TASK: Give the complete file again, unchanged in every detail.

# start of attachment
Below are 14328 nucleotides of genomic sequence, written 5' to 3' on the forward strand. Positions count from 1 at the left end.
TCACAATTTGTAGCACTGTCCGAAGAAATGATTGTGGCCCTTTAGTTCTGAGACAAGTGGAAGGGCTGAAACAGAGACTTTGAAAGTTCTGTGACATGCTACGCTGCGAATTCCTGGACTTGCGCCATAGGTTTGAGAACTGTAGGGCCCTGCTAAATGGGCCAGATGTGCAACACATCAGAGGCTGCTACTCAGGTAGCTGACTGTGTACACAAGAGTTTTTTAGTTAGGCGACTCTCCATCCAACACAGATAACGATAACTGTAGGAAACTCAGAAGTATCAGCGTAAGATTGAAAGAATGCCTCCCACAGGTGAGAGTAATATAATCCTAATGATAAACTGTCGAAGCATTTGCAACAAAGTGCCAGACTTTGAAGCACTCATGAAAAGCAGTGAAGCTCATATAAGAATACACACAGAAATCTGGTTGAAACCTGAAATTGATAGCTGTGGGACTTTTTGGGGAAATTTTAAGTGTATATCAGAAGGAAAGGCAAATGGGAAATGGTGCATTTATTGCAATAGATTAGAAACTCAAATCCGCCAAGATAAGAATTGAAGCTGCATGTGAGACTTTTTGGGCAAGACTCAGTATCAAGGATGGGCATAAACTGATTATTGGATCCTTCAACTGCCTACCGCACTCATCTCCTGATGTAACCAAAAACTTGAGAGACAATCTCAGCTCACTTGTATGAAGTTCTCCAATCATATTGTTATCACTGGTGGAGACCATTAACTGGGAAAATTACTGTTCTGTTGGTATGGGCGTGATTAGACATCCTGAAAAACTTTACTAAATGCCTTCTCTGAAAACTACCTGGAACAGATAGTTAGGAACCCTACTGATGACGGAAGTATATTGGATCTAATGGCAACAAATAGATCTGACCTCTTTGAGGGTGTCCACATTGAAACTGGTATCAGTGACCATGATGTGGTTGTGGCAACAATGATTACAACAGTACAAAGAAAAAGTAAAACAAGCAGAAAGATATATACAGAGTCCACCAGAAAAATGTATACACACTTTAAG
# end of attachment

Below are 14328 nucleotides of genomic sequence, written 5' to 3' on the forward strand. Positions count from 1 at the left end.
TCACAATTTGTAGCACTGTCCGAAGAAATGATTGTGGCCCTTTAGTTCTGAGACAAGTGGAAGGGCTGAAACAGAGACTTTGAAAGTTCTGTGACATGCTACGCTGCGAATTCCTGGACTTGCGCCATAGGTTTGAGAACTGTAGGGCCCTGCTAAATGGGCCAGATGTGCAACACATCAGAGGCTGCTACTCAGGTAGCTGACTGTGTACACAAGAGTTTTTTAGTTAGGCGACTCTCCATCCAACACAGATAACGATAACTGTAGGAAACTCAGAAGTATCAGCGTAAGATTGAAAGAATGCCTCCCACAGGTGAGAGTAATATAATCCTAATGATAAACTGTCGAAGCATTTGCAACAAAGTGCCAGACTTTGAAGCACTCATGAAAAGCAGTGAAGCTCATATAAGAATACACACAGAAATCTGGTTGAAACCTGAAATTGATAGCTGTGGGACTTTTTGGGGAAATTTTAAGTGTATATCAGAAGGAAAGGCAAATGGGAAATGGTGCATTTATTGCAATAGATTAGAAACTCAAATCCGCCAAGATAAGAATTGAAGCTGCATGTGAGACTTTTTGGGCAAGACTCAGTATCAAGGATGGGCATAAACTGATTATTGGATCCTTCAACTGCCTACCGCACTCATCTCCTGATGTAACCAAAAACTTGAGAGACAATCTCAGCTCACTTGTATGAAGTTCTCCAATCATATTGTTATCACTGGTGGAGACCATTAACTGGGAAAATTACTGTTCTGTTGGTATGGGCGTGATTAGACATCCTGAAAAACTTTACTAAATGCCTTCTCTGAAAACTACCTGGAACAGATAGTTAGGAACCCTACTGATGACGGAAGTATATTGGATCTAATGGCAACAAATAGATCTGACCTCTTTGAGGGTGTCCACATTGAAACTGGTATCAGTGACCATGATGTGGTTGTGGCAACAATGATTACAACAGTACAAAGAAAAAGTAAAACAAGCAGAAAGATATATACAGAGTCCACCAGAAAAATGTATACACACTTTAAG